One of the many ways parents can save for their children's college education is to use Coverdell Education Savings Accounts. These accounts, which were previously called education IRAs, were never as exciting as 529 accounts because the amount you were allowed to contribute was very low - $2,000 per year per child - and there were income limits as well. Income phase-outs on contributions started at $95,000 for individuals and $190,000 for joint filers. In comparison, the contribution limits for 529 plans are upwards of $300,000 and there are no income limits.
However, one of the neat features about Coverdells was that the money in the account could be used for pre-college education expenses. So, if your son or daughter were attending a private elementary or high school, you could take tax free withdrawals from the Coverdell to cover those expenses. With 529 accounts, withdrawals have to be for qualified college expenses.
So, Coverdells did have their place, and some people really liked them, but now the rules for Coverdells are changing. Starting next year, withdrawals from Coverdells that are used to pay for expenses for private kindergarten through 12th grade will no longer be tax free and it appears that the contribution limit will fall from $2,000 to $500. (It is possible that Congress will step in at the last minute and prevent these changes from happening, but that seems unlikely.)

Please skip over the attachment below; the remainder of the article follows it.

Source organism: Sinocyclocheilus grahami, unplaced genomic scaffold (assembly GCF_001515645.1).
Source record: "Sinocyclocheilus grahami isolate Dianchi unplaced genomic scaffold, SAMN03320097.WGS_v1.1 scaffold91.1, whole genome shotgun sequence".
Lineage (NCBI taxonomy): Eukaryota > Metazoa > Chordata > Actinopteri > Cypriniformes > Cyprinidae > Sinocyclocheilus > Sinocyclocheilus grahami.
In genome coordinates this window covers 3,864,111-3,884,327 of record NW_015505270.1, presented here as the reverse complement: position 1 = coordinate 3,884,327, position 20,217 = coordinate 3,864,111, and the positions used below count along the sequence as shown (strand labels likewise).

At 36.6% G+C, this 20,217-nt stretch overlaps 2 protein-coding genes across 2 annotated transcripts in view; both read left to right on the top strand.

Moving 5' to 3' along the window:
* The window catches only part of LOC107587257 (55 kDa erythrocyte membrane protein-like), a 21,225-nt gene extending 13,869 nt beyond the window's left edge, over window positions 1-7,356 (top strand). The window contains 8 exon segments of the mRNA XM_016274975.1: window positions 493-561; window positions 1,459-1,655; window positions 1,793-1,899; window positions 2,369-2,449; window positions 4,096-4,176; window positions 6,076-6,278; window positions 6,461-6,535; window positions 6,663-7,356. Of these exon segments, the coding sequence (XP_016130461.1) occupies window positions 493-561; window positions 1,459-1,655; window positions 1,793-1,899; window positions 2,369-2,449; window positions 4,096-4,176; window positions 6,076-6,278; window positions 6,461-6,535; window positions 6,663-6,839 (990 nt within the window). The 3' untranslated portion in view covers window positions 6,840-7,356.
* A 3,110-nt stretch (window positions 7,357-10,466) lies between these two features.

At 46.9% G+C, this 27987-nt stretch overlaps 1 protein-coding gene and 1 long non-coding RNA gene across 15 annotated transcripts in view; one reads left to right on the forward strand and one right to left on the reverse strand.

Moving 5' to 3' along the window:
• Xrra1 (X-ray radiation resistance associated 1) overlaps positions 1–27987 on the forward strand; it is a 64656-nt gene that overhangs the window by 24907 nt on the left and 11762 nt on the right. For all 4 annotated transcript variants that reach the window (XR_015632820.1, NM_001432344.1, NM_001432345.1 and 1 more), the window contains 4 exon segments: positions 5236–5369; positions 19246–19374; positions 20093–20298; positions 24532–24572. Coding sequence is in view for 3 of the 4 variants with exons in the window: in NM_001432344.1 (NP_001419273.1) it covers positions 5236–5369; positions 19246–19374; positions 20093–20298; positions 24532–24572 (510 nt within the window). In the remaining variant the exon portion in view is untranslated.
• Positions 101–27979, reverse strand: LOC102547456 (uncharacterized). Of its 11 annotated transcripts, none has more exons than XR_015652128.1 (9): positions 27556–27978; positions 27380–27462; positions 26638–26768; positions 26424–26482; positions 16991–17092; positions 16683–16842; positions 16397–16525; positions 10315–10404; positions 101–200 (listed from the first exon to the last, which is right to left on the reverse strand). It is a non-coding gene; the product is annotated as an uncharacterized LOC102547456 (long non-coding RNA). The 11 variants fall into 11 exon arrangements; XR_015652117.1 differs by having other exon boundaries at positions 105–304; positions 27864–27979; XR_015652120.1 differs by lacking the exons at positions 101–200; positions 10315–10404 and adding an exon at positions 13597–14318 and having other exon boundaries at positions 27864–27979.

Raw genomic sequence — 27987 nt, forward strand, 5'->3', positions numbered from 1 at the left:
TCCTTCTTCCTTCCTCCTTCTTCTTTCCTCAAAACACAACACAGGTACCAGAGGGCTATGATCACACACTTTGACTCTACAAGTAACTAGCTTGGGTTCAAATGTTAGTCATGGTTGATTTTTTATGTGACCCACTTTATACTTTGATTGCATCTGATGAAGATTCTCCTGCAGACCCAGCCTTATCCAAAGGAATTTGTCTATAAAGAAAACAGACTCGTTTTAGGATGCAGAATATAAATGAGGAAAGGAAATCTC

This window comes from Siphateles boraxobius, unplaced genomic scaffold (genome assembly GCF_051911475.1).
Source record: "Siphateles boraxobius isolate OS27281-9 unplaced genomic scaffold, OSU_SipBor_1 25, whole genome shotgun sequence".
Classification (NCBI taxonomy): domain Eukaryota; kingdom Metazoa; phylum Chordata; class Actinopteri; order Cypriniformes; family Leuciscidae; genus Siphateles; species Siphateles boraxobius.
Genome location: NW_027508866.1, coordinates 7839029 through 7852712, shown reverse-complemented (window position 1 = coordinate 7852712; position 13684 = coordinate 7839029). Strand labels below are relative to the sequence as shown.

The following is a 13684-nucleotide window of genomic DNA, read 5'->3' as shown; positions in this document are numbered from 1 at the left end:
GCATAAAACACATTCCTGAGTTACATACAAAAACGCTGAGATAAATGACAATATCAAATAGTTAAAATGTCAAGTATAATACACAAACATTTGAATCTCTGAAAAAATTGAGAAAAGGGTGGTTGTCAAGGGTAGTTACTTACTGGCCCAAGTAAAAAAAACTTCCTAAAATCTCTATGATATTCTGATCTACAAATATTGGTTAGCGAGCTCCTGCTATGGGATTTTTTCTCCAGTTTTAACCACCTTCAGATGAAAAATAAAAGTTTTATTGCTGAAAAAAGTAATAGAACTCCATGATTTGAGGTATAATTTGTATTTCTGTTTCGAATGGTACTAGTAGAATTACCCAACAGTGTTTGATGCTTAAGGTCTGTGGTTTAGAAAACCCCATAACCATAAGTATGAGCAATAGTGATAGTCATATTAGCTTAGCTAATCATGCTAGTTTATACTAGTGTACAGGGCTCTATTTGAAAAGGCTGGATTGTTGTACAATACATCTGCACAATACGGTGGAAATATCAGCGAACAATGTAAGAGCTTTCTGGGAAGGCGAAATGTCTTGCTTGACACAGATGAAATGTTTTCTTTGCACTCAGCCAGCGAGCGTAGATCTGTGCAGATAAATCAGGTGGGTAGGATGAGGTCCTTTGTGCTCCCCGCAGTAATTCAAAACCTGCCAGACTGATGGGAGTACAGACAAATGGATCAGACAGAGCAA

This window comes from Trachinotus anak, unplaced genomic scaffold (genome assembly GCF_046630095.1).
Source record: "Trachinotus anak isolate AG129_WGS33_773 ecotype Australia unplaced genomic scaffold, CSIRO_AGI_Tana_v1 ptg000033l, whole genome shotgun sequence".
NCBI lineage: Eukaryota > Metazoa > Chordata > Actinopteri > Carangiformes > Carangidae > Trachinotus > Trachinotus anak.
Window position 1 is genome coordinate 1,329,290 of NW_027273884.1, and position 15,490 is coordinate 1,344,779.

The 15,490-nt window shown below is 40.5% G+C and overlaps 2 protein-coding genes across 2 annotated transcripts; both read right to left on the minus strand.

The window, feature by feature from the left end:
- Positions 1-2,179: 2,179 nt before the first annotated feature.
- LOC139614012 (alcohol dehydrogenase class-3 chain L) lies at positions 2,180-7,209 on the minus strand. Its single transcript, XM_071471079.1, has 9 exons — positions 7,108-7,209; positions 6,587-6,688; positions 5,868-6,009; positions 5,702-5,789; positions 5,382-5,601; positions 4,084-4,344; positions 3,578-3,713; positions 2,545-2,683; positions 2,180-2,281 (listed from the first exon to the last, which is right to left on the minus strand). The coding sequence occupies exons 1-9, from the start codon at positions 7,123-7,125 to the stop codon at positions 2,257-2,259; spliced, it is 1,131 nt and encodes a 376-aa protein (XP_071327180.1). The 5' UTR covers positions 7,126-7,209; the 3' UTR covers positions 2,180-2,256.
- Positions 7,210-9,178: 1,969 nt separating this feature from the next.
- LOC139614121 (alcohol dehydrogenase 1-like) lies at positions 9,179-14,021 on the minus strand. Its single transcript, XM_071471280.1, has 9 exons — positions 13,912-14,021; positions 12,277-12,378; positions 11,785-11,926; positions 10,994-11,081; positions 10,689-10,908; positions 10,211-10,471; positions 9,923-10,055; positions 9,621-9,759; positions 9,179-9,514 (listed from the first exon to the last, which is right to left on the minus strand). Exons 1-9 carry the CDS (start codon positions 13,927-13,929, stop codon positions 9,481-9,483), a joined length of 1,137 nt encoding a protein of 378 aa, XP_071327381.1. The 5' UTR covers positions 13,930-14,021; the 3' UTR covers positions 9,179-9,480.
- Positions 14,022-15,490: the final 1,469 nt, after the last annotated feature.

If you have a Coverdell now and still contribute to it, you should give some thought to using the money in the account for expenses that you will incur this year. In addition to private school tuition, you can use Coverdell money to pay for books, computers, tutoring services, room and board expenses, school uniforms and transportation to and from school. Given the relatively low contribution limits, it is unlikely that very many people have large Coverdell balances, so cleaning out the account by the end of this year might be pretty easy. But what if you don't have any expenses to claim this year? There is no problem there either as Coverdell money can just as easily be used for college expenses. Remember, the only "catch" with using Coverdell money for college age students is that any money remaining in the account when the beneficiary turns 30 will generally be distributed (and will be taxable) unless the person who originally opened the account changes the beneficiary.
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